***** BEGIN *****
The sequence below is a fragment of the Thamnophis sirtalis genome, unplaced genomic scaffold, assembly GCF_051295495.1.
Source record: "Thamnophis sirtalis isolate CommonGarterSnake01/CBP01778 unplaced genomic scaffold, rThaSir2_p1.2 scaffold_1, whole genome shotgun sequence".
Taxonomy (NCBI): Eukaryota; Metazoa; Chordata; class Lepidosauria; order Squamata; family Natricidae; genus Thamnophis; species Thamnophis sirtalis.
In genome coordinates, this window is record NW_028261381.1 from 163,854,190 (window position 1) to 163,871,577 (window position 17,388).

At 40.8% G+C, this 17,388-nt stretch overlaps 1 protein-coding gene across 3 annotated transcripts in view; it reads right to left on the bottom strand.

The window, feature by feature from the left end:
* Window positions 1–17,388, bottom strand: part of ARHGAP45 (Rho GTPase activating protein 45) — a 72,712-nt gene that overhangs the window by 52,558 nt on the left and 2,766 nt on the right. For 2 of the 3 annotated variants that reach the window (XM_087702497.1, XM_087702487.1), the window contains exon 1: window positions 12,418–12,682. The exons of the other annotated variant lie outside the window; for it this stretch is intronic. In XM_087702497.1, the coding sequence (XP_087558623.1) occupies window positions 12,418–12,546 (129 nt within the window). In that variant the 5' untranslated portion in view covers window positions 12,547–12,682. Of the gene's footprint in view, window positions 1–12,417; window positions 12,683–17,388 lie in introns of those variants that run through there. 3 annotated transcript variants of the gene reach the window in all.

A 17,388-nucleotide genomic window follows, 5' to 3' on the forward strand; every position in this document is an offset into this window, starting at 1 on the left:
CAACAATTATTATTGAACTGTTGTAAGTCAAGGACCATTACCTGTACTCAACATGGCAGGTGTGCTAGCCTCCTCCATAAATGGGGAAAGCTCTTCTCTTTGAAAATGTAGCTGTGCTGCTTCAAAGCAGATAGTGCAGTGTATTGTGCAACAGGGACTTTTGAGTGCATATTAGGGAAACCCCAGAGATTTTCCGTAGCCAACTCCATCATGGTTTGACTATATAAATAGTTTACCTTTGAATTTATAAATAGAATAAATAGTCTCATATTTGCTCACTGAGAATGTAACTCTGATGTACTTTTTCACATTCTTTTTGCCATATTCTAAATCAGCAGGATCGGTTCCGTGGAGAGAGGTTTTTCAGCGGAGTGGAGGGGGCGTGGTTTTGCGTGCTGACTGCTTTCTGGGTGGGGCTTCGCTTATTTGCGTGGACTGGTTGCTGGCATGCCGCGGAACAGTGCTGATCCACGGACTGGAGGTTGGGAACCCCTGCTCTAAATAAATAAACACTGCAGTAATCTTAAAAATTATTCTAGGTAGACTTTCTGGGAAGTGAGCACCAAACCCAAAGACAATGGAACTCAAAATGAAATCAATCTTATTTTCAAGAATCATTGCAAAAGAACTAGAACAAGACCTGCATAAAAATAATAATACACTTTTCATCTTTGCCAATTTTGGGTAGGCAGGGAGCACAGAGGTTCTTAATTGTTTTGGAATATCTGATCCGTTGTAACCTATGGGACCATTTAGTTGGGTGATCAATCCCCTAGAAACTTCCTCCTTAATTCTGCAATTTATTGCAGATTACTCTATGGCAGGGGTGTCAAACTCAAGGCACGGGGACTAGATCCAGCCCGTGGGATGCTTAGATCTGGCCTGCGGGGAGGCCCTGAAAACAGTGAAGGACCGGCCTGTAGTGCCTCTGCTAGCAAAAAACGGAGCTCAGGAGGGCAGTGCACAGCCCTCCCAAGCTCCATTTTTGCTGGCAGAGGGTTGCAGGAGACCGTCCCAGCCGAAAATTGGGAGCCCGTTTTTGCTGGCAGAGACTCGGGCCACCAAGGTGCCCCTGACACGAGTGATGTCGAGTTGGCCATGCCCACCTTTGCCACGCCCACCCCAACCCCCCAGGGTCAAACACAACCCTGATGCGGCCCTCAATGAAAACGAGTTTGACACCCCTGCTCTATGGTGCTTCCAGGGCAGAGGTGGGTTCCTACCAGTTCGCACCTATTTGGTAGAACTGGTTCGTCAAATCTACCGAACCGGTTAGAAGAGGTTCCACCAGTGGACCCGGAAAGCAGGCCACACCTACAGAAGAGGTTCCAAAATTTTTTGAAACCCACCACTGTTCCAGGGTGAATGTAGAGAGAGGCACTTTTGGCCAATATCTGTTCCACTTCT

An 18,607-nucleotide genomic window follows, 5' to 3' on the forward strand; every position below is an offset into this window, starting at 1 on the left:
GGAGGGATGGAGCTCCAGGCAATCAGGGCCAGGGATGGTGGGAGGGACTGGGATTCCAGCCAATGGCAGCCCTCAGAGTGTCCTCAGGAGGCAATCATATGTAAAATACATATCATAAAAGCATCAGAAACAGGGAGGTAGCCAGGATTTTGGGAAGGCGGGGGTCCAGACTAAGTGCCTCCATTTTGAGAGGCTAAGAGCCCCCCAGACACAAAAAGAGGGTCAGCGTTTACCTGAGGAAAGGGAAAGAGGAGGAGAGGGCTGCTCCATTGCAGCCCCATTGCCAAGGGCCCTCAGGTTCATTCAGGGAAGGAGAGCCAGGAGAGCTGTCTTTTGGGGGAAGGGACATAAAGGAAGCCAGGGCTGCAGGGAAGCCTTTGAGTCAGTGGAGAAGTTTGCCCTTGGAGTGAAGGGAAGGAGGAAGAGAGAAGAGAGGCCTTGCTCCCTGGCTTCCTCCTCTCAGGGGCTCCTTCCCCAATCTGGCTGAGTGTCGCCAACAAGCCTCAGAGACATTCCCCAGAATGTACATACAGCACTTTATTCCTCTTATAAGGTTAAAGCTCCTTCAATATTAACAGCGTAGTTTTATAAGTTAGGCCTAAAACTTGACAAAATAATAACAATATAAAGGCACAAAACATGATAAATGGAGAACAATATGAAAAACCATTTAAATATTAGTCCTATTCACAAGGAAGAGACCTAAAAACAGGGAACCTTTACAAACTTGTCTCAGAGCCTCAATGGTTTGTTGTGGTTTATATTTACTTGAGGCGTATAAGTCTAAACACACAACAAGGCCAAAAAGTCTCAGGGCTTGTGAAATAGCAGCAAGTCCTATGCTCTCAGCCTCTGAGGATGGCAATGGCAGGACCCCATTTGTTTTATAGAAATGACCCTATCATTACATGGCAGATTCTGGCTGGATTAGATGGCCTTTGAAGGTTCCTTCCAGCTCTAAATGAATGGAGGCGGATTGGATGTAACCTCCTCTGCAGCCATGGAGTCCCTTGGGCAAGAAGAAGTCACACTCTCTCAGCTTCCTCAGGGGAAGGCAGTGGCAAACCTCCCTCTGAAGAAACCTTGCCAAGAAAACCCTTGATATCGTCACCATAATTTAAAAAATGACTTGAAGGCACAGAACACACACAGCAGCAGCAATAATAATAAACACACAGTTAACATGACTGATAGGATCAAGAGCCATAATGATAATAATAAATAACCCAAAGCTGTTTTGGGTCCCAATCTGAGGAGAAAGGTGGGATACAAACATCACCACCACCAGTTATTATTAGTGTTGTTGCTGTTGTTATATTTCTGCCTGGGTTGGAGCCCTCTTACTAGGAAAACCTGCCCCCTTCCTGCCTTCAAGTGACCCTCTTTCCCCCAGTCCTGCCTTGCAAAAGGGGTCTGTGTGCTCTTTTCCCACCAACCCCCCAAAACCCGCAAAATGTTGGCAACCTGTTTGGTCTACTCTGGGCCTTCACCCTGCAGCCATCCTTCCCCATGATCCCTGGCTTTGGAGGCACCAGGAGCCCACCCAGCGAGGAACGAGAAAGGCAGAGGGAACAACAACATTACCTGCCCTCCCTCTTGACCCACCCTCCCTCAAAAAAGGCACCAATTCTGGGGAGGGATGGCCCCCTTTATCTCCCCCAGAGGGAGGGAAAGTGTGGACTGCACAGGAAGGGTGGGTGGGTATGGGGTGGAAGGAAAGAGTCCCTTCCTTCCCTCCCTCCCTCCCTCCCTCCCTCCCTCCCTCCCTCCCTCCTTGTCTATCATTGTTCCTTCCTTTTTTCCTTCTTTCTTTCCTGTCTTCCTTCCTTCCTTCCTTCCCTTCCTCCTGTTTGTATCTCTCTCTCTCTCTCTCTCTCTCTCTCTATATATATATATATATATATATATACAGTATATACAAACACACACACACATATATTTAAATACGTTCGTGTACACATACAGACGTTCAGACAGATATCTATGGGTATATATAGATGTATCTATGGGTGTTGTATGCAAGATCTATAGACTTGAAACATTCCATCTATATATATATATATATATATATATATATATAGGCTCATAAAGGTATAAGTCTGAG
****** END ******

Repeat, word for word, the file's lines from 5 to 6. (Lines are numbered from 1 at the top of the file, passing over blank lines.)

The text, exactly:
At 40.8% G+C, this 17,388-nt stretch overlaps 1 protein-coding gene across 3 annotated transcripts in view; it reads right to left on the bottom strand.

The window, feature by feature from the left end: